When is a good time to consider Inheritance Tax planning?
The answer you will probably expect is ‘it is never too early’, and that is true. The earlier you start, the more effective your planning is likely to be, and the more options you have available to you.
You may not be at a stage in life where you think planning for Inheritance Tax is relevant due to your age, other financial commitments or level of wealth.
However even if you are young, unmarried and have no children, you may wish to think about making sure your nominations for any life insurance, death in service from your employer or lump sums payable on death from your pension are not structured in a way that they incur Inheritance Tax on your death or in the estate of those you have left them to in the event they become payable.
There are many occasions when you need to consider Inheritance Tax planning even if that is limited to reviewing your own Will, and those include:
Cohabiting with someone you are not married to or in a civil partnership with;
Getting married, or entering a Civil Partnership;
Becoming a parent;
Your children becoming mature enough to receive significant cash gifts;
Marriage or Civil Partnership of your children;
Becoming a Grandparent;
Inheriting from your parents;
Death of your spouse or civil partner;
Life expectancy of between seven and fifteen years;
Life expectancy of less than seven years; and
Immediately prior to death.
Much of the Inheritance Tax planning we advise on would require a life expectancy of at least seven years to be fully effective. If you are considering using trusts as a vehicle for this, in light of the benefits they can give, we would advise considering starting to plan a lot sooner. However, there are situations where those with a life expectancy of less than seven years can still undertake successful Inheritance Tax planning measures.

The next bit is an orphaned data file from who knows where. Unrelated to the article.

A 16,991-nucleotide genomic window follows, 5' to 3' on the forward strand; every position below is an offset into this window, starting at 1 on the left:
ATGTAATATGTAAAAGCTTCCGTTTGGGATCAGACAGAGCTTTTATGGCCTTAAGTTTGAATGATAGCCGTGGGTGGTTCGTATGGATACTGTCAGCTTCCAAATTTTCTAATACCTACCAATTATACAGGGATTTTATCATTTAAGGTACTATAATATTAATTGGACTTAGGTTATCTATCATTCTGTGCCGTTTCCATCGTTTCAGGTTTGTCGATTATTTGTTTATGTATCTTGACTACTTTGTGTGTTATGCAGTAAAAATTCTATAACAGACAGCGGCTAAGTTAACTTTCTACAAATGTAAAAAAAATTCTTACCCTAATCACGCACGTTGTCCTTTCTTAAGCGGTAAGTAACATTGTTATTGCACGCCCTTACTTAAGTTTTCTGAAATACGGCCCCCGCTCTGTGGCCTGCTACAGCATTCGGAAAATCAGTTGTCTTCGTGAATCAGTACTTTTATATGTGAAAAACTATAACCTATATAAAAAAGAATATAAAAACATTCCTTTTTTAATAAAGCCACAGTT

How can we help with your Inheritance Tax planning?
Any tax planning needs to be undertaken carefully and in full knowledge of the particular circumstances of your individual situation. This is especially true in relation to Inheritance Tax planning, where a detailed review of your individual situation is critical.
Any advice you have received previously will have been based on the law at that time. It is important to remember that over time changes or restrictions may have been introduced and some legislation may have been tested through the courts during that period and the interpretation of rules clarified. This is why it is essential to keep your Inheritance Tax planning methods and objectives under periodic review to ensure they remain effective and relevant.
There are many popular planning techniques currently used successfully by taxpayers who wish to reduce the Inheritance Tax exposure of their estate. H M Revenue and Customs do have wide powers to enable it to examine any Inheritance Tax planning technique, and can overturn planning strategies through retrospective legislation or where the law already permits this. It is therefore important to appreciate that our advice centres on generally accepted planning methods.
We can have an initial meeting with you at our cost to assess whether you have an Inheritance Tax issue that you want to plan for. This will in essence be a fact-find, and we may be able to offer some simple steps that you can take if your own circumstances do not require tailored advice.
If we believe tailored advice would be of benefit to you, we can provide you with a report suggesting some options and things to consider. This report would be charged for on a fixed charge basis which would be agreed with you following our initial meeting prior to preparing the report. Once you have considered the report, you can decide which if there are any options you would like to pursue; where this requires further advice from us such as drafting of trust documentation or drafting more Inheritance tax efficient wills that you have currently we can undertake this, also at a fixed charge that would be agreed at the outset.
Who should you contact for help with your Inheritance Tax planning?